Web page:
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Prescription sleep medicine linked to motor vehicle collisions in older adults and women

Date:
February 17, 2016
Source:
University of Alabama at Birmingham
Summary:
Aged drivers and women using prescription sleep medicines at higher risk for motor vehicle collisions, report investigators. In the overall sample, the unadjusted 5-year motor vehicle collision rate was 46 percent higher for current zolpidem users versus nonusers. More specifically, the unadjusted 5-year motor vehicle collision rate was 65 percent higher for females and 23 percent higher in males who used zolpidem.
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Symptoms and alternatives to sleep medication.
Credit: UAB News

A recent study by University of Alabama at Birmingham student assistant John Booth, III, and UAB Department of Epidemiology Professor and Vice Chair Gerald McGwin, Ph.D., published in Sleep Medicine linked the use of prescription sleep medicines containing zolpidem among aged drivers and the incidence of motor vehicle collisions.

"Due to the side effects of such drugs -- including drowsiness upon waking and impaired coordination, current zolpidem users age 80 and older, as well as those who are female, experienced higher rates of MVCs than nonusers," said Booth, a Ph.D. candidate in UAB's Department of Epidemiology. "We recommend that health care practitioners consider proposing behavioral treatment before prescribing zolpidem to restore sleep in women and patients over age 80 to reduce the risk of MVCs associated with this prescription drug."

In the overall sample, the unadjusted 5-year motor vehicle collision rate was 46 percent higher for current zolpidem users versus nonusers. More specifically, the unadjusted 5-year motor vehicle collision rate was 65 percent higher for females and 23 percent higher in males who used zolpidem. For those 80 years of age and older, the unadjusted 5-year motor vehicle collision rate was 124 percent higher for zolpidem users compared with nonusers.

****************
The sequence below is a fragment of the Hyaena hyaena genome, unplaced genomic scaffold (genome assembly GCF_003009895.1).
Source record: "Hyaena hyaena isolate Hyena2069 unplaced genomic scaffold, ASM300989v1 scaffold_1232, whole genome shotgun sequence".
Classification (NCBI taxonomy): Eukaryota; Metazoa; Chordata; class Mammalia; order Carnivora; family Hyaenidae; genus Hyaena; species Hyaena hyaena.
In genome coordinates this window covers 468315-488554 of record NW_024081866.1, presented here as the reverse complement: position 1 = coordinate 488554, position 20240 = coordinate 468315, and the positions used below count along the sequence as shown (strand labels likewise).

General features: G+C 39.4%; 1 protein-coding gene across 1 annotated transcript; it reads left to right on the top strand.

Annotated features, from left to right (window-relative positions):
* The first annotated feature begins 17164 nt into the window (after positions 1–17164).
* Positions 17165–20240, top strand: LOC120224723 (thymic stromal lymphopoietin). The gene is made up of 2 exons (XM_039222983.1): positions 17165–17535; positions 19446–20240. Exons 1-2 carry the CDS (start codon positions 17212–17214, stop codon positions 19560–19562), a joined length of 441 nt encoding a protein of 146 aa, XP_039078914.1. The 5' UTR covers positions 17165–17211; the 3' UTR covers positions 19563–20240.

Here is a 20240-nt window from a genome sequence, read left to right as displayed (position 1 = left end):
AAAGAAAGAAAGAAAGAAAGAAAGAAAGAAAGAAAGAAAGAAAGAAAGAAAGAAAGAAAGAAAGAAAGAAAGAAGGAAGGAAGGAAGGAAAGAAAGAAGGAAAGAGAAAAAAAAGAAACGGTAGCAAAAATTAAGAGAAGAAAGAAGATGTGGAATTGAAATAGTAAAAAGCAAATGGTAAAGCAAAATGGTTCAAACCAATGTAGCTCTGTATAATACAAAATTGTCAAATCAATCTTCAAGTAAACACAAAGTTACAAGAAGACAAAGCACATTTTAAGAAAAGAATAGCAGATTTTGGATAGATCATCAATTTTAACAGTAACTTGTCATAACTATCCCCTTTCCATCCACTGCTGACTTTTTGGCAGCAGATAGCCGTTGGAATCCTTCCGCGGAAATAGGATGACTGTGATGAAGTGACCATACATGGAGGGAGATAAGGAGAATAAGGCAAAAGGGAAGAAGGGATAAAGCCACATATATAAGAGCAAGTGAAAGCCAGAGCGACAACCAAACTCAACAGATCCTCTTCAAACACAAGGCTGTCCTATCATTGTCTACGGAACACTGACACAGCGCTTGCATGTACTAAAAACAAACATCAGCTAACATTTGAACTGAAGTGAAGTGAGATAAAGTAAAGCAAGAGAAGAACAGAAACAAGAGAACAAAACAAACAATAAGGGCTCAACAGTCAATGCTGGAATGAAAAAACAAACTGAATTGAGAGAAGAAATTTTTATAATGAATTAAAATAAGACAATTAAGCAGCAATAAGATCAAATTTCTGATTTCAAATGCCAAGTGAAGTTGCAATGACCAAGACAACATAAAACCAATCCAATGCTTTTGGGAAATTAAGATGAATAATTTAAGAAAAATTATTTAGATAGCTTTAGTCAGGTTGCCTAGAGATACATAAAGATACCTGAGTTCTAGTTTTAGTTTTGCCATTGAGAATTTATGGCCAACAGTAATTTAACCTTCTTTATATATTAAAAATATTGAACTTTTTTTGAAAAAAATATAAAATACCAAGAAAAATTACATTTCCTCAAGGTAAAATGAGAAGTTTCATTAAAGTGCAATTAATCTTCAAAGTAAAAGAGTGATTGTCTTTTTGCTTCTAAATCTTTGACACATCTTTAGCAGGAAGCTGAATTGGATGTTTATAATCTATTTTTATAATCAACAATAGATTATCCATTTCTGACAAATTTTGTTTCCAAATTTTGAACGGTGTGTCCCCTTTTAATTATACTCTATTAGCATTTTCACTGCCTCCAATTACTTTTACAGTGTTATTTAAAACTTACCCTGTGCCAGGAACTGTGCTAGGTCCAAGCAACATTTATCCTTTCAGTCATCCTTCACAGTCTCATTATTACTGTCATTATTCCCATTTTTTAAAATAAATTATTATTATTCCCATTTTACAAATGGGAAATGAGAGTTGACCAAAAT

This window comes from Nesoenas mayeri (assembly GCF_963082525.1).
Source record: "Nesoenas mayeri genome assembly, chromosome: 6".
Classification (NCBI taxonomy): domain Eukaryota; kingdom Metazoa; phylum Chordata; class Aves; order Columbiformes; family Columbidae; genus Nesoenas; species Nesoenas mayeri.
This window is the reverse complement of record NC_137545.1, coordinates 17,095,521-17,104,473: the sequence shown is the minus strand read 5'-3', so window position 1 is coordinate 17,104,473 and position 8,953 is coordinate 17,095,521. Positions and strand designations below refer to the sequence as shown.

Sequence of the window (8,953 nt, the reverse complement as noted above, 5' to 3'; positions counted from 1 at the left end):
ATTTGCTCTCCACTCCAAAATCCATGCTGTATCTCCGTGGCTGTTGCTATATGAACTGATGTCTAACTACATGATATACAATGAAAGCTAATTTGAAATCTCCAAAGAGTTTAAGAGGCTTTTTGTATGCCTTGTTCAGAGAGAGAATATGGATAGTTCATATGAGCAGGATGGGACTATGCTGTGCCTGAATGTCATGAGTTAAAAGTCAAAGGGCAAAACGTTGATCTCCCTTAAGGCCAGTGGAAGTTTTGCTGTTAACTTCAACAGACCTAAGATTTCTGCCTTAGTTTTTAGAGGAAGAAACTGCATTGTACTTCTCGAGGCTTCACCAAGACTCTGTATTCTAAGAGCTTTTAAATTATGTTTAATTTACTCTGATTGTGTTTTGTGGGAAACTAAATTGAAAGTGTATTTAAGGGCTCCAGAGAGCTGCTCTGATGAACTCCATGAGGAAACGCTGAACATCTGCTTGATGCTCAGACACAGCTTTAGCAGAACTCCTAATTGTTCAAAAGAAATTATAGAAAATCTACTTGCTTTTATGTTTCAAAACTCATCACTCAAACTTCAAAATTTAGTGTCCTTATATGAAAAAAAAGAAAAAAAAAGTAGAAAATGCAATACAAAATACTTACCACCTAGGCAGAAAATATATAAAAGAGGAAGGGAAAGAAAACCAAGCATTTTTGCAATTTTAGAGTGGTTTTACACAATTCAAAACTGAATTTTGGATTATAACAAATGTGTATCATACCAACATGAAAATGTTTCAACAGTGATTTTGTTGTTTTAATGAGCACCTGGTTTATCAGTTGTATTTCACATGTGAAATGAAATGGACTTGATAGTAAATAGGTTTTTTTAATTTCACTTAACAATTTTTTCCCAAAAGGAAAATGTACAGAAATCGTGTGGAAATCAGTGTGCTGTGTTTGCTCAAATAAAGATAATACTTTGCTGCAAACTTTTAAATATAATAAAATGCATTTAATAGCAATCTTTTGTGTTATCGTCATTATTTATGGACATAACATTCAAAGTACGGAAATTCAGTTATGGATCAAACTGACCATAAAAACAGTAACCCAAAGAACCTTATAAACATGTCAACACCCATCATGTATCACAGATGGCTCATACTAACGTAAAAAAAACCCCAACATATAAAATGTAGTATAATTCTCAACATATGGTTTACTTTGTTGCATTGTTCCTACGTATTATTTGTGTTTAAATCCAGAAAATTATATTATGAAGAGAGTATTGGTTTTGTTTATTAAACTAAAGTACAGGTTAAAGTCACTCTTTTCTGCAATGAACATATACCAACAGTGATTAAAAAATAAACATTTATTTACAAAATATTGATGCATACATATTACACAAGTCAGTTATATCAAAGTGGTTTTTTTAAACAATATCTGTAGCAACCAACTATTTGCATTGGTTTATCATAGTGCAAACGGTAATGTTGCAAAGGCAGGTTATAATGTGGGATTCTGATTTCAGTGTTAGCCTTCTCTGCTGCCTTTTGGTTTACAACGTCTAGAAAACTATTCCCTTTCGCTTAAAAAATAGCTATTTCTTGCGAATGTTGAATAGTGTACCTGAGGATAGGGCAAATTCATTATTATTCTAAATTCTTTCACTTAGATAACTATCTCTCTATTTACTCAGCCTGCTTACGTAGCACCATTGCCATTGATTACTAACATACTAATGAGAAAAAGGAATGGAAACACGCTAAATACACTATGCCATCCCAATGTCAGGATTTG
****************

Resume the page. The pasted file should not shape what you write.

According to the National Institutes of Health National Center for Complementary and Integrative Health, possible treatment alternatives to sleep medications include relaxation techniques, melatonin supplements, mind and body approaches such as meditation, as well as stimulus control such as consistent sleep schedules, and avoiding caffeine and alcohol.

A total of 2,000 north central Alabama zolpidem users, age 70 and up, who had driven within the previous three months and held a valid driver's license were studied. The researchers evaluated each participant's five-year MVC history, obtained from the Alabama Department of Public Safety, and then estimated at-fault MVC rate ratios by comparing zolpidem users' and nonusers' data in age- and sex-defined subgroups.


Story Source:

Materials provided by University of Alabama at Birmingham. Original written by Alicia Rohan. Note: Content may be edited for style and length.


Journal Reference:

  1. John N. Booth, Michael Behring, Ryan S. Cantor, Lisandro D. Colantonio, Sherri Davidson, John P. Donnelly, Erica Johnson, Kelsey Jordan, Chelsea Singleton, Fenglong Xie, Gerald McGwin. Zolpidem use and motor vehicle collisions in older drivers. Sleep Medicine, 2015; DOI: 10.1016/j.sleep.2015.12.004

Cite This Page:

University of Alabama at Birmingham. "Prescription sleep medicine linked to motor vehicle collisions in older adults and women." ScienceDaily. ScienceDaily, 17 February 2016. <www.sciencedaily.com/releases/2016/02/160217181254.htm>.
University of Alabama at Birmingham. (2016, February 17). Prescription sleep medicine linked to motor vehicle collisions in older adults and women. ScienceDaily. Retrieved May 26, 2017 from www.sciencedaily.com/releases/2016/02/160217181254.htm
University of Alabama at Birmingham. "Prescription sleep medicine linked to motor vehicle collisions in older adults and women." ScienceDaily. www.sciencedaily.com/releases/2016/02/160217181254.htm (accessed May 26, 2017).

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